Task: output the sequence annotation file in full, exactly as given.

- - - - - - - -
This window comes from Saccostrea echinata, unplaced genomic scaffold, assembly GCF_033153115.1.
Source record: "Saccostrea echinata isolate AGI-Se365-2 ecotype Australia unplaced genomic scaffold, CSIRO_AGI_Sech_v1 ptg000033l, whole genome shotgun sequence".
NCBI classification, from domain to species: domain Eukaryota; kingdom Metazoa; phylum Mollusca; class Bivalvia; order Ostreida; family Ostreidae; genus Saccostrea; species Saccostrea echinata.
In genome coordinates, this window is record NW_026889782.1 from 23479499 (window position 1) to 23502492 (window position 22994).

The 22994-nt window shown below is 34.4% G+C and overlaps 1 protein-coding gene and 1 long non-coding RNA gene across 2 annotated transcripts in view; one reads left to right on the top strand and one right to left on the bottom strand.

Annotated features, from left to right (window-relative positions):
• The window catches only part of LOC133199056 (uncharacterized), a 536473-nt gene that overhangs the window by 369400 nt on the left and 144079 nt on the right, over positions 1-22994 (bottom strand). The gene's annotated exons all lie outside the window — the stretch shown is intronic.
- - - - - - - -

This window comes from Saccostrea echinata, unplaced genomic scaffold, assembly GCF_033153115.1.
Source record: "Saccostrea echinata isolate AGI-Se365-2 ecotype Australia unplaced genomic scaffold, CSIRO_AGI_Sech_v1 ptg000033l, whole genome shotgun sequence".
NCBI classification, from domain to species: domain Eukaryota; kingdom Metazoa; phylum Mollusca; class Bivalvia; order Ostreida; family Ostreidae; genus Saccostrea; species Saccostrea echinata.
In genome coordinates, this window is record NW_026889782.1 from 23479499 (window position 1) to 23502492 (window position 22994).

The 22994-nt window shown below is 34.4% G+C and overlaps 1 protein-coding gene and 1 long non-coding RNA gene across 2 annotated transcripts in view; one reads left to right on the top strand and one right to left on the bottom strand.

Annotated features, from left to right (window-relative positions):
• The window catches only part of LOC133199056 (uncharacterized), a 536473-nt gene that overhangs the window by 369400 nt on the left and 144079 nt on the right, over positions 1-22994 (bottom strand). The gene's annotated exons all lie outside the window — the stretch shown is intronic.